Recreation

Community Boating Center hosts first Pride Paddle

Inaugural event travels from boating center to Boulevard Park
June 26, 2022 at 8:20 p.m.
From left, Christine McCormick, Megan Bullard and Angela Morovic of the Community Boating Center staff the safety boat at Bellingham’s Pride Paddle on Sunday June 26.
From left, Christine McCormick, Megan Bullard and Angela Morovic of the Community Boating Center staff the safety boat at Bellingham’s Pride Paddle on Sunday June 26. (Ron Judd/Cascadia Daily News)

By HAILEY PALMER
Staff Reporter

About 50 people gathered at the Community Boating Center Sunday for the inaugural Pride Paddle across Bellingham Bay.

The first hour of the event was spent decorating boats and making signs before attendees hopped in their boats and hit the water on their way to Boulevard Park.

A Pride event was on the minds of employees at the Community Boating Center for a while, but it wasn’t until a couple weeks ago they really started planning it.

They were also able to fully put a plan together with the current stage of the pandemic, said Megan Bullard, an employee at the boating center.

photo  Kirk and Karen Ghio, upper right, rowing a handcrafted wherry, fly the pride flag while participating in Bellingham's inaugural Pride Paddle across Bellingham Bay on Sunday June 26. About 50 celebrants made the trek from the Community Boating Center to Boulevard Park and back. (Ron Judd/Cascadia Daily News)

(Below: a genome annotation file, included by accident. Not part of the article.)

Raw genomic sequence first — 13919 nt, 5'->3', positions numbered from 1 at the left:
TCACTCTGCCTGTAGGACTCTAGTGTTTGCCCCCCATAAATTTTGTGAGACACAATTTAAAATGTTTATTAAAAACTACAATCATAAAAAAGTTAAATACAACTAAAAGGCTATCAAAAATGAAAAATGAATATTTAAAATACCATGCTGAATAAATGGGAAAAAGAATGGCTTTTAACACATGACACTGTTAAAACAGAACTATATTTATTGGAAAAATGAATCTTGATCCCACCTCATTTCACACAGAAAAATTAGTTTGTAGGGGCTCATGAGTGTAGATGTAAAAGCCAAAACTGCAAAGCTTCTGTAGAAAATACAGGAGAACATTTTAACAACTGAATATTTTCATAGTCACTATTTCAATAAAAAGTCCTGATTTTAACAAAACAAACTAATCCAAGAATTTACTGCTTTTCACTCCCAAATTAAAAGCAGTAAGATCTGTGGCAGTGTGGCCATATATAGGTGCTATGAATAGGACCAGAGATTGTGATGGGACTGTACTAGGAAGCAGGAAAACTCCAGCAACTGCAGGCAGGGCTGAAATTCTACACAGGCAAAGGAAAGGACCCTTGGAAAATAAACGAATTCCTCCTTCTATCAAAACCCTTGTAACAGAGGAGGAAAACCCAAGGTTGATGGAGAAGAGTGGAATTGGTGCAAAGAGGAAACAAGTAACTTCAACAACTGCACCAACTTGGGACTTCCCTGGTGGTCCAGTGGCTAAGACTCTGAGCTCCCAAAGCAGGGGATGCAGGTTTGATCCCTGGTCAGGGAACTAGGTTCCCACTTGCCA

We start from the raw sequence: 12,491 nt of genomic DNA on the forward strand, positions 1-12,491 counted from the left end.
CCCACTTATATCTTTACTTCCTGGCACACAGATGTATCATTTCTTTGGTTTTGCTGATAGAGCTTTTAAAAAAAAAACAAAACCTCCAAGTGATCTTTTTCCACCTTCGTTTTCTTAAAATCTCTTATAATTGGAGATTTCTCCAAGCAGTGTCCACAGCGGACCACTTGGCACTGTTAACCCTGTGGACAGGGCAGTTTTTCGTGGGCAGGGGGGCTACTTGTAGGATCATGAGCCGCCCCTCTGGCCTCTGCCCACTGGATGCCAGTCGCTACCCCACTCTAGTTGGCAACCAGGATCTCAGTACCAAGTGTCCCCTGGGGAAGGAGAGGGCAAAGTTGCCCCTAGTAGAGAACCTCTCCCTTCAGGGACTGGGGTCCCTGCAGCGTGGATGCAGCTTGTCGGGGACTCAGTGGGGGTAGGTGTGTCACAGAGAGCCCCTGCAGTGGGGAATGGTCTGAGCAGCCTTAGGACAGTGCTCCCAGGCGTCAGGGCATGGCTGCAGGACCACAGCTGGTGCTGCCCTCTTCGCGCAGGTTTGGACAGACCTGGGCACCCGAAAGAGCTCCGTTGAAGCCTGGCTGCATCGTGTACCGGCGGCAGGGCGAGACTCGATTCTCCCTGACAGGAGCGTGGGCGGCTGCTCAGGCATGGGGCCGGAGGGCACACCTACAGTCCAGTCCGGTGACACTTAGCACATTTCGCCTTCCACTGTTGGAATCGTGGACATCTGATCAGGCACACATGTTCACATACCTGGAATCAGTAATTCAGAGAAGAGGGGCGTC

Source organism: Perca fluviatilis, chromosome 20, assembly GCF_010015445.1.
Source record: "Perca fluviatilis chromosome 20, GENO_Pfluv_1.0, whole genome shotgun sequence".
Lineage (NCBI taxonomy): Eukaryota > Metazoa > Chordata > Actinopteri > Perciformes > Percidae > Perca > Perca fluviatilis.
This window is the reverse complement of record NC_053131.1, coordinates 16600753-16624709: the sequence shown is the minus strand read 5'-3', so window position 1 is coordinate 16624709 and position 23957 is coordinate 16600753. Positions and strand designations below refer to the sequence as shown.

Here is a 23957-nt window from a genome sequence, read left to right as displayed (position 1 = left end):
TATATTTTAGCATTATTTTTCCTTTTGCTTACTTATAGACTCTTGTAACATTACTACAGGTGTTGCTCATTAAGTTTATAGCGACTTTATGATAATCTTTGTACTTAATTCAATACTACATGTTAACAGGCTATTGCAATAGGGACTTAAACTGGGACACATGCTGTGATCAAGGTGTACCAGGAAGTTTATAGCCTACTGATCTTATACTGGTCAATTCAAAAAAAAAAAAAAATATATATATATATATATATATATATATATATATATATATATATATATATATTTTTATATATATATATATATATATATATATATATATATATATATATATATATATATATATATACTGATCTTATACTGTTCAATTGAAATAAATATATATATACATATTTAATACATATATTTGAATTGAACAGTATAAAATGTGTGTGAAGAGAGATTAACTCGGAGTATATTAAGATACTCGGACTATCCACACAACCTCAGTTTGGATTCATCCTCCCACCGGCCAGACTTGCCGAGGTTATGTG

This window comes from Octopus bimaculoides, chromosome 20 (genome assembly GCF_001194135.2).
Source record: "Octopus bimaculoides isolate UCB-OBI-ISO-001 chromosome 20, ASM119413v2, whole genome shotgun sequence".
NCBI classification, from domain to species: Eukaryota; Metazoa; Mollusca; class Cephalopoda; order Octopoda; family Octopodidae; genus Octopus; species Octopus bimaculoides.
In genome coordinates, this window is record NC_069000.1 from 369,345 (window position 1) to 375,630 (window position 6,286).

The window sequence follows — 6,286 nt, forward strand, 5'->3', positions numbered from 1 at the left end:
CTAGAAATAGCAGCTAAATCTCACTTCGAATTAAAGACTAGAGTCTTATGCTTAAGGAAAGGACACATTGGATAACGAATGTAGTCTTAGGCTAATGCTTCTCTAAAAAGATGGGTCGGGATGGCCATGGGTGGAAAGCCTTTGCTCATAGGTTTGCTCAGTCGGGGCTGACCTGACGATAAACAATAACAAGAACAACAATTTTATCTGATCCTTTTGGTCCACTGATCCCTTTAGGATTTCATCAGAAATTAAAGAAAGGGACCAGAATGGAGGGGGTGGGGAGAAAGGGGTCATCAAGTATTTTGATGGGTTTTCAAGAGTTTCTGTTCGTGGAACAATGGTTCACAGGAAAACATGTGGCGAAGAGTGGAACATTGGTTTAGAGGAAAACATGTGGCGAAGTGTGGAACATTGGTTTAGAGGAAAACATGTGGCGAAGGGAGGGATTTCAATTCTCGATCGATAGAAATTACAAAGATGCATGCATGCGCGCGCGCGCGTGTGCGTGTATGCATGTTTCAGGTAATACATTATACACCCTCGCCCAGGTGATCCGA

“We want to make this a community space and provide all the resources we have, so being able to put this together so quickly was pretty cool to see,” Bullard said. “I hope people get to have an experience with each other on the water and really show their love for all people and all individuals, and the pride we have to be our unique selves.”

Putting on an event like the Pride Paddle was important to the boating center’s mission, said Christine McCormick, the community program manager at the center.

“Being able to reach those communities we maybe haven’t in the past is very exciting for us,” she said. “We also have a lot of staff members who identify as queer this year, so we’re happy to be able to represent as well.”

photo  Kayakers in the 2022 Pride Paddle celebrate an announcement about their group made over a bullhorn as the procession passed Taylor Dock in Bellingham. (Ron Judd/Cascadia Daily News)  


As the community program manager, McCormick said it’s been her goal to reach as many communities as possible with the events they put on.

The Community Boating Center as a whole aims to create a safe space for anyone wanting to explore boating.

Creating an inclusive space also meant keeping the event free to anyone.

photo  A flotilla of paddlers departs the Community Boating Center on Bellingham Bay, bound for Boulevard Park during the Pride Paddle on Sunday, June 26. (Ron Judd/Cascadia Daily News)  


McCormick said the cost around kayaking or boating can turn some people away, so they gave up any possible profit tied to the event from rentals in order to get people out on the water.

“That’s an integral part of our mission — to make it cost-effective for everybody,” McCormick said. “Even on one of the hottest days of the year so far, we recognize we’re taking away our rental opportunities to be part of this and, for us, it was a priority to have this free event over trying to make money. That was very important.”

Prior to the paddle, 46 people had registered in advance to reserve a boat. Some even made donations to the Community Boating Center at the time they registered anyway, despite the event having no cost, Bullard said.

“The big thing is getting people in the water together and, hopefully, creating a sense of community while we’re out there,” Bullard said.

photo  Kirk and Karen Ghio of Bellingham accompany the Pride Paddle procession back across Bellingham Bay after a stop at Boulevard Park. "Our son is trans," Karen shouted from the water, "and we are proud!" (Ron Judd/Cascadia Daily News)  

 

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